“Welcoming the Stranger” Transcends Religion

Author: Kristyn Peck, LSSNCA CEO

Earlier this week, I met Abdul*, an Afghan refugee receiving services from LSSNCA. Abdul worked with the U.S. military as an engineer, and he and his wife have five children, two of whom are young adults. Abdul shared with me his fears of not finding work that will allow him to support his family, of improving his English, and of the high cost of living in Northern Virginia. He told me about family members who were left behind and weigh heavy on his heart. When I asked him what keeps him going, he spoke with pride about his hope for his children, and what coming of age as Americans would mean for their futures. The most important thing, he told me, was that his family is now in a country where there is peace. He spoke of his admiration of the Constitution and the protections it provides to men and women, to people of all ethnicities, races, religions, and political beliefs. He spoke with deep relief and gratitude about the meaning of that for his family, and his daughters.  

Abdul’s story is like so many refugees arriving to our country, seeking peace, and hopeful about the future. In my almost 20 years of experience providing services and advocacy on behalf of persons forced to migrate I continue to be deeply moved and inspired by the lived experience of the refugees and migrants who have so generously shared their stories with me. I am deeply grateful for the life lessons I have learned about faith, hope, and gratitude from newcomers to our country. 

Although LSSNCA is currently responding to Afghan refugees, we have more than seven decades of experience serving refugees from all over the world. We expect our caseload to shift early next year, and we will serve refugees fleeing persecution, war, and violence from countries like Syria, Myanmar, South Sudan, and Venezuela. Although each person’s situation is unique, all refugees share the experience of being forcibly displaced from their homes due to war, violence, conflict, or persecution, and needing to seek safety in another country. Seeking protection from their own country is not an option for refugees, who are targeted for being themselves— persecuted because of their race, religion, nationality, membership of a particular social group, or political opinion. Refugees, like Abdul, often leave without the luxury of a plan, literally fleeing death, with only the clothes on their back, leaving loved ones, possessions and family pictures and heirlooms, homes, and jobs, behind. 

As I’m writing this, Christians around the world are preparing to celebrate the birth of Jesus Christ. Following his birth in Bethlehem, Mary and Joseph fled to Egypt on learning King Herod’s intention to kill their infant child. In the gospel of Matthew, Jesus tells his followers, “I was a stranger and you welcomed me,” Matthew 23:25. This call to welcome the stranger inspires Lutheran Social Services of the National Capital Area’s work to welcome refugees, and to work with communities in need to create belonging.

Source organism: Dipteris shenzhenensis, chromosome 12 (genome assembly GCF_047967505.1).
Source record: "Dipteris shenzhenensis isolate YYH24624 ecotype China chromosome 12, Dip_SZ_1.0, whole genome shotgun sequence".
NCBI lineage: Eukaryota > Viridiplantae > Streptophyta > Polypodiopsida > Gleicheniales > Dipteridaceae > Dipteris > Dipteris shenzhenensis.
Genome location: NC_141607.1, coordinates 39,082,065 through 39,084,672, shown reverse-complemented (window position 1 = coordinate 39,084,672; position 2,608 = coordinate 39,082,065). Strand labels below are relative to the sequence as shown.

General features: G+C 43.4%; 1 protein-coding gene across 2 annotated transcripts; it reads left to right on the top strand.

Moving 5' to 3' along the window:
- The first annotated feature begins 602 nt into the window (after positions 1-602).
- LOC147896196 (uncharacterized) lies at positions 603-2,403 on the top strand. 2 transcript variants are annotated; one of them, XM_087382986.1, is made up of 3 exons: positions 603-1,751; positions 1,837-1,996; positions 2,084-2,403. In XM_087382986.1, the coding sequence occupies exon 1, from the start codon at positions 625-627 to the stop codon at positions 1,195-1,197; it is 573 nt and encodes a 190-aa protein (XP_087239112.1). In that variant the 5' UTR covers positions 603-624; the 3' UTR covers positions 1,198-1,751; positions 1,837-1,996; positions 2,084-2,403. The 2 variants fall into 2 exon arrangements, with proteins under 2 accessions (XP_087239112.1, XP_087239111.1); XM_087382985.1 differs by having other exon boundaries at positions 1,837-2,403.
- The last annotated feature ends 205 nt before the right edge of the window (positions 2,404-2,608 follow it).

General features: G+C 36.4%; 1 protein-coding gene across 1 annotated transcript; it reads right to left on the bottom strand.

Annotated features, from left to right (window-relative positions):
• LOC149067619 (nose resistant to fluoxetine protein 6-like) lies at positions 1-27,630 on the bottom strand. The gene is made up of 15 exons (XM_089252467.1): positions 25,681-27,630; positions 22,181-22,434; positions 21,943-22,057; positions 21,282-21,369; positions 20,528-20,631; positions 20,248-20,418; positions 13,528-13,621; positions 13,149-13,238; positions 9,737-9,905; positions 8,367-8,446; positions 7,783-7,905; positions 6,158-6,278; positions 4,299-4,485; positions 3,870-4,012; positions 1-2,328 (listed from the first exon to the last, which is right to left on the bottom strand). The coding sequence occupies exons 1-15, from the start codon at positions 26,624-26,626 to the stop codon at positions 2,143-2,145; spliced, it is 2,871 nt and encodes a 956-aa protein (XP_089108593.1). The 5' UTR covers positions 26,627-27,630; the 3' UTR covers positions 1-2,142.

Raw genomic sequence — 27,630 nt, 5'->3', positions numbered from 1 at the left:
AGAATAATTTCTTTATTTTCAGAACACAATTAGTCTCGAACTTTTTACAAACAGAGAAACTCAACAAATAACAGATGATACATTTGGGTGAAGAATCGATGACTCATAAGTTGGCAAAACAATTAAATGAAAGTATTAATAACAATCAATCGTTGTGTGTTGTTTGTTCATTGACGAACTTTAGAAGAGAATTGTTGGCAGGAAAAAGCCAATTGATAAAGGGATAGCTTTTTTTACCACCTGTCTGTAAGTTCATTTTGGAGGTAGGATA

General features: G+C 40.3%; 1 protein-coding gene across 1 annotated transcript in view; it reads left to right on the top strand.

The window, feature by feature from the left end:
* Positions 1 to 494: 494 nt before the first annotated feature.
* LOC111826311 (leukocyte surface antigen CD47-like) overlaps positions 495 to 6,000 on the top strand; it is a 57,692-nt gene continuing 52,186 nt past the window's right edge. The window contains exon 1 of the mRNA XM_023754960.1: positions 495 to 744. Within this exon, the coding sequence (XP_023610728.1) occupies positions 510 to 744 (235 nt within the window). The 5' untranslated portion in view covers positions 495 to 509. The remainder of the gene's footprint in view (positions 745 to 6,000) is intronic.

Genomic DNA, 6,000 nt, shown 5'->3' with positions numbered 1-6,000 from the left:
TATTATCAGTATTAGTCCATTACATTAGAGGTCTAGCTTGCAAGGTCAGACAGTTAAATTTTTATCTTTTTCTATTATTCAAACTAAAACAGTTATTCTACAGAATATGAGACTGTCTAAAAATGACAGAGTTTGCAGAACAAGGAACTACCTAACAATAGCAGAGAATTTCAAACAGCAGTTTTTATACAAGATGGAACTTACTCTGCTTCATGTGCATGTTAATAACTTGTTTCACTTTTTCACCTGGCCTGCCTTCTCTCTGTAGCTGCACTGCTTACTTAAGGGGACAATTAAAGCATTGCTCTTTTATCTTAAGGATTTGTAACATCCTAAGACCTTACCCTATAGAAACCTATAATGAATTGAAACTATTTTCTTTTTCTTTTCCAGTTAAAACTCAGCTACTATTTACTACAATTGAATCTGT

This is not a uniquely Christian call. The importance of welcoming refugees with compassion transcends the world’s religions. The Biblical Exodus is central in Judaism. Jews were forced to migrate from Israel, their homeland, due to famine, and were enslaved by the Egyptians in the country in which they were seeking refuge. God sent Moses to liberate the Jews from oppression and cruelty. In Islam’s origins, Prophet Muhammad, threatened by the Quraysh clan of Mecca, flees to Medina. One of the tenets of Islam is to aid and protect migrants who are under the protection of Allah.  

LSSNCA has witnessed this call to welcome the stranger in the abundance of support we have received from you and other members of our community.  

  • We see you, volunteers, who spend hours unpacking boxes of in-kind donations, and walking Afghan refugees through our inventory, helping them to select items to furnish their new homes.  
  • We see you, sending in-kind donations via Amazon wish lists, Welcome boxes, and gift cards, helping us to restock and replenish our inventory for our new neighbors.  
  • We see you, Good Neighbor Partners, mobilizing your congregations, your neighbors, your community to collect items you are storing in your garages, ready at a moment’s notice to do home set ups for newly arriving families.  
  • We see you, employers who showed up at our recent job fair and are connecting our new neighbors with jobs with living wages and potential for upward mobility.  
  • We see you, donors, foundations, and local grant makers, providing us the resources to pay a few more months of rent, provide toys to refugee children, and offer mentoring programs and women’s groups.  

We could not do our welcome without you. Together, we are changing the fabric of our communities to be more compassionate and more welcoming. And together, we are serving as catalysts for change by modeling what it looks like to welcome the stranger. 

*Name has been changed to protect the identity of the client. 

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